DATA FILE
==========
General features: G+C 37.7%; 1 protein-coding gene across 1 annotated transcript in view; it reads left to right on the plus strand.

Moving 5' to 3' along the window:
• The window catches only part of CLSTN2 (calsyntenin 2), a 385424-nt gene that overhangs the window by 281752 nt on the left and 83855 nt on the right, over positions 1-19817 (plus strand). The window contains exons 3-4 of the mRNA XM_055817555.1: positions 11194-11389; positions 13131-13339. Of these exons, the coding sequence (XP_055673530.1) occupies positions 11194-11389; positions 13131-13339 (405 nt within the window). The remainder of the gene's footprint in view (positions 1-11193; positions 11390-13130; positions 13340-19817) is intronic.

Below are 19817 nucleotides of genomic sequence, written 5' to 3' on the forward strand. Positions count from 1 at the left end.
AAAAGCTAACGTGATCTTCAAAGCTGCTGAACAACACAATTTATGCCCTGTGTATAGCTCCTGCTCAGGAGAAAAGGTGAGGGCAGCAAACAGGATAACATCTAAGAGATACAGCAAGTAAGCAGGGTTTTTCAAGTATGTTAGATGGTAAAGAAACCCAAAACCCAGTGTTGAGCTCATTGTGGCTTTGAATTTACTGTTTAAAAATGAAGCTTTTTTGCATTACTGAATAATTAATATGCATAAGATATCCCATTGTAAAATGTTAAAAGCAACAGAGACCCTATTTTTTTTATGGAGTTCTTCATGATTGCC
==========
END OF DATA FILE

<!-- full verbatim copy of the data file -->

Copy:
General features: G+C 37.7%; 1 protein-coding gene across 1 annotated transcript in view; it reads left to right on the plus strand.

Moving 5' to 3' along the window:
• The window catches only part of CLSTN2 (calsyntenin 2), a 385424-nt gene that overhangs the window by 281752 nt on the left and 83855 nt on the right, over positions 1-19817 (plus strand). The window contains exons 3-4 of the mRNA XM_055817555.1: positions 11194-11389; positions 13131-13339. Of these exons, the coding sequence (XP_055673530.1) occupies positions 11194-11389; positions 13131-13339 (405 nt within the window). The remainder of the gene's footprint in view (positions 1-11193; positions 11390-13130; positions 13340-19817) is intronic.

Below are 19817 nucleotides of genomic sequence, written 5' to 3' on the forward strand. Positions count from 1 at the left end.
AAAAGCTAACGTGATCTTCAAAGCTGCTGAACAACACAATTTATGCCCTGTGTATAGCTCCTGCTCAGGAGAAAAGGTGAGGGCAGCAAACAGGATAACATCTAAGAGATACAGCAAGTAAGCAGGGTTTTTCAAGTATGTTAGATGGTAAAGAAACCCAAAACCCAGTGTTGAGCTCATTGTGGCTTTGAATTTACTGTTTAAAAATGAAGCTTTTTTGCATTACTGAATAATTAATATGCATAAGATATCCCATTGTAAAATGTTAAAAGCAACAGAGACCCTATTTTTTTTATGGAGTTCTTCATGATTGCC